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Home | Monday Tip-Off: Balancing Positivity & Negativity

Monday Tip-Off: Balancing Positivity & Negativity

LeBron James dunks in NBA 2K19

We’re at midcourt, and the ball is about to go up…it’s Monday Tip-Off! Start your week here at the NLSC with a feature that’s dedicated to opinions, commentary, and other fun stuff related to NBA Live, NBA 2K, and other basketball video games. This week, I’m tipping things off with a few thoughts on the delicate act of balancing the amount of positivity and negativity as a content creator.

There’s a reason that I’m still running the NLSC going on eighteen years this August. There’s a reason I decided that I would take the risk on paying for our own hosting after our previous host discontinued their services, and it looked like we might have to shut down after twenty years online. Basketball video games are still a hobby that I enjoy, and enjoy to the extent that I want to create content as part of a community that I discovered way back in 1997. The NLSC was one of my favourite sites before I took over running it, and since that time, it’s become a gratifying creative outlet for me.

I’ve enjoyed establishing original content beyond mods and basketball gaming news: the NLSC Podcast, The Friday Five, Wayback Wednesday, and this feature, Monday Tip-Off. I like covering a variety of topics in these features, from advice and stories about what I’m playing, to constructive articles about improving the games and what I hope is interesting trivia. I’m always aiming for variety in the games that I talk about, but I’m not just balancing coverage between NBA Live, NBA 2K, and other titles. As I discuss all manner of topics regarding basketball video games, I’m trying my best to maintain a healthy balance between positivity and negativity in my features.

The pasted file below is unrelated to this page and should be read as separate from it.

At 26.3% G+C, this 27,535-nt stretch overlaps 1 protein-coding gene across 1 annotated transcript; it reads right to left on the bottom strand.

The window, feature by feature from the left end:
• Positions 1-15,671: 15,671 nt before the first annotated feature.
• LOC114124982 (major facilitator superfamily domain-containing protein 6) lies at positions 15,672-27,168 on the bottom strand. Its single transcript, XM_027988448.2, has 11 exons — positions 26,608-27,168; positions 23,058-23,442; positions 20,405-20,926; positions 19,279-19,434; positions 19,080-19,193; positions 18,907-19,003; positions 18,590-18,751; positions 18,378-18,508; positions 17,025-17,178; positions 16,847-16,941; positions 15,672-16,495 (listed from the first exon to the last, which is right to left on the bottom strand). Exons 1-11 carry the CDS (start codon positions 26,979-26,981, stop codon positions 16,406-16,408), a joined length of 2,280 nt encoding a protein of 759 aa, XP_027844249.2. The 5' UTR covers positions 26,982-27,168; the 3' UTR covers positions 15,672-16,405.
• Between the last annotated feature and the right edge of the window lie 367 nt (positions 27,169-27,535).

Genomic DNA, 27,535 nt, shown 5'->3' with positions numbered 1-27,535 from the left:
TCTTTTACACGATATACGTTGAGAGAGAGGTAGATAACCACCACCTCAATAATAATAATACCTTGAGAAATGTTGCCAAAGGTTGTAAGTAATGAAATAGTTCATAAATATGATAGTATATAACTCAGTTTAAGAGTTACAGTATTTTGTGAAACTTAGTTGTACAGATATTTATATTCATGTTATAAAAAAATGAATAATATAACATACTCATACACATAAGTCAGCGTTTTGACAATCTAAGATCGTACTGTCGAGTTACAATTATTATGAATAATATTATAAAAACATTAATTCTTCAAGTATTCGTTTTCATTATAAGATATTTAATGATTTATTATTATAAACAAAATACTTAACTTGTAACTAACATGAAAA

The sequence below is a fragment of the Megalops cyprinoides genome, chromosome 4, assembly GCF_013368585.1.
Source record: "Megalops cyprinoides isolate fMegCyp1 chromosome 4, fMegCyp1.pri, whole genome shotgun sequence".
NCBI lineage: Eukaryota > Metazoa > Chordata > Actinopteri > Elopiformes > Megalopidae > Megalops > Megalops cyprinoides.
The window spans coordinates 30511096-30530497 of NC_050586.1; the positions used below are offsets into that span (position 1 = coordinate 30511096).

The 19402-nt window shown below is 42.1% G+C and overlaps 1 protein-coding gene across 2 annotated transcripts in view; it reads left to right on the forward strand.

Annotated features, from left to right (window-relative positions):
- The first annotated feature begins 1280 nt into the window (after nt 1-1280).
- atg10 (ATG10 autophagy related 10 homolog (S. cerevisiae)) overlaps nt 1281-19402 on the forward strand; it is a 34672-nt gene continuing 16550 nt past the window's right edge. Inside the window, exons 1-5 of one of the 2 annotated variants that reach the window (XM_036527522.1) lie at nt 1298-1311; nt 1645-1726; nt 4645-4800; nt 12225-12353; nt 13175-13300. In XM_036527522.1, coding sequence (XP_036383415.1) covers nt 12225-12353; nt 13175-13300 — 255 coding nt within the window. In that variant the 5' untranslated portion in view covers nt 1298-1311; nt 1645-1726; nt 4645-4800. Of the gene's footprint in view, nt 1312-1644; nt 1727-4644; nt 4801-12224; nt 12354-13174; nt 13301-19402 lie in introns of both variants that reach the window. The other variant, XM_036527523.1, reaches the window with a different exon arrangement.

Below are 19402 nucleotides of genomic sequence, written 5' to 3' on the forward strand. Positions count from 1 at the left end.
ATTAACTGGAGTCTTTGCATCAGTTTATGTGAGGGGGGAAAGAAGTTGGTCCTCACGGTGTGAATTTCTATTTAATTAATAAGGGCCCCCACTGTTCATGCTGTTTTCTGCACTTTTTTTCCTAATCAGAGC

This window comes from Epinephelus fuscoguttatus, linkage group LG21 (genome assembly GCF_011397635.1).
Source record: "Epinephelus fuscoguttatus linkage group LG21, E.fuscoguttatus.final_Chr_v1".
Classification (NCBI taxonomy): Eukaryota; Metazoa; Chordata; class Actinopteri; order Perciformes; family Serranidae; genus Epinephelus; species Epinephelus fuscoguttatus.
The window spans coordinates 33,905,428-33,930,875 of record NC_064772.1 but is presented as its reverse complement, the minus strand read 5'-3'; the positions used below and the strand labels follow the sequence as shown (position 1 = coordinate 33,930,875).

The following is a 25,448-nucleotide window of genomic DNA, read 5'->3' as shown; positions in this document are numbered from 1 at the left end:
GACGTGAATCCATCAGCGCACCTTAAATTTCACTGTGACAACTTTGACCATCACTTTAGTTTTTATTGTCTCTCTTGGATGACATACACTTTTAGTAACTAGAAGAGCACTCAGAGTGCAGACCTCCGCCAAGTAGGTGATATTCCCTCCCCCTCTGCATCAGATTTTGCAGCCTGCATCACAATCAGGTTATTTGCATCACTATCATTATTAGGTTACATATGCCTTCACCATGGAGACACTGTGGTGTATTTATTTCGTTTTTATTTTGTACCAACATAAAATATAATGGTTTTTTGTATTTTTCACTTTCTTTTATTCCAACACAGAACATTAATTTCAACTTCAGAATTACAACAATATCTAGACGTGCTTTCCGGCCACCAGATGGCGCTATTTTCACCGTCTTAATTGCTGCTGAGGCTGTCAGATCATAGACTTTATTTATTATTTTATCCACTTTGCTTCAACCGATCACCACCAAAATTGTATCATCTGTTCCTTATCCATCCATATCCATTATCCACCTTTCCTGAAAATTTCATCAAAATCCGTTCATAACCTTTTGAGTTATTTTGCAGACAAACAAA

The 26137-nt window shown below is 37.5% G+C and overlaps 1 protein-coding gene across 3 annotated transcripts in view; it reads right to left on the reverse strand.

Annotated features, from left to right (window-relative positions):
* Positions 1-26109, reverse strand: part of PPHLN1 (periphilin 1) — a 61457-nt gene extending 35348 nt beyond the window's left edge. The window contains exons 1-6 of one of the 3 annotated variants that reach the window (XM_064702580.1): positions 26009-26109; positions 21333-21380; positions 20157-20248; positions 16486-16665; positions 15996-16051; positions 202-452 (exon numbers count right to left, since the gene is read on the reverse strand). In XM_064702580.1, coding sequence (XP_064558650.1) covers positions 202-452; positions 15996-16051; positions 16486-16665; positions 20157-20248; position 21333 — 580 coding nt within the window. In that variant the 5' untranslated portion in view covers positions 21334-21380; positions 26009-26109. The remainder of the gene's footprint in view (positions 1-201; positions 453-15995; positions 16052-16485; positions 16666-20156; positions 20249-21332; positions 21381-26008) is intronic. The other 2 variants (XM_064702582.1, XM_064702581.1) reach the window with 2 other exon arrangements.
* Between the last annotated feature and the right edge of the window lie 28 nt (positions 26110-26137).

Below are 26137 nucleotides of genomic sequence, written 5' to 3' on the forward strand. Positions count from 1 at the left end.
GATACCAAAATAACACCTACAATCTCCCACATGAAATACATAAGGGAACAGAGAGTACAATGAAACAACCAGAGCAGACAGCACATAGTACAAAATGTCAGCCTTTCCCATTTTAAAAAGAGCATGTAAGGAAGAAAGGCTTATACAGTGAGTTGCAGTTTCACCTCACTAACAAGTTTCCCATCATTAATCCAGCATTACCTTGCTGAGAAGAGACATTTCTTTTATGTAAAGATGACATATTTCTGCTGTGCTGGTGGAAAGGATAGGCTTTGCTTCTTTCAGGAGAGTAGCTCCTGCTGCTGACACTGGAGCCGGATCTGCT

That’s not to say that I’m sugar-coating or exaggerating in order to create some sort of false balance to the positivity and negativity; rather, my aim is balancing the amount of content that deals with positive or negative topics. For example, if a given week’s Monday Tip-Off piece is more critical and negative, I’ll usually choose a lighter topic for The Friday Five. If Monday’s feature is more light-hearted, I’ll try to discuss a topic of more substance on Friday. We try to choose topics for the NLSC Podcast where we can discuss merits and drawbacks, or alternate discussions where we’re more likely to feel positively or negatively about the issue at hand.

Mike Conley in NBA Live 19

Basically, I feel I have a responsibility as a content creator to make sure that I don’t get bogged down from week to week with too many heavy or negative topics, nor too many topics that avoid critique and deeper thought for the sake of forcing positivity. It isn’t always perfectly balanced as that would feel quite false, and the subjects I cover will vary depending on what’s topical, as well as what I’ve experienced recently on the virtual hardwood. Generally speaking however, I try to remain mindful of the tone of my features, and make sure that I’m changing things up with a variety of topics that cover both positive and negative aspects of the basketball gaming experience.

The reason I’m so mindful of balancing positivity and negativity is that I’m aware of the impression it can give. A “negative” article – even if it’s ultimately constructive in its criticism – can easily be written off as “hating”. That’s often a snap judgement by someone who’s just stumbled across your content, but if you develop a pattern of negativity, you can end up seeming whiny. If you do happen to overdo the negativity, it’s fair for your audience to ask why you never acknowledge anything positive, and point out that you keep harping on the same tired points. As much as I dislike the term, at a certain point you do end up looking like a hater, and may well turn into one.

Conversely, too much positivity draws accusations of being a fanboy, with your content being dismissed as meaningless fluff. Once again, it’s not necessarily a fair assessment of your work (especially if it’s the only content of yours that someone has read, watched, or listened to), but you do want to avoid a pattern. If you’re only ever talking about the games in glowing terms, it’s going to look like you’re dismissing and downplaying valid criticisms and important issues that need to be discussed. Just as it’s difficult to take a content creator seriously if they’re always appearing to whine, constantly gushing and ignoring problems is a great way to lose trust and credibility.

Jordan Rec Center in NBA 2K19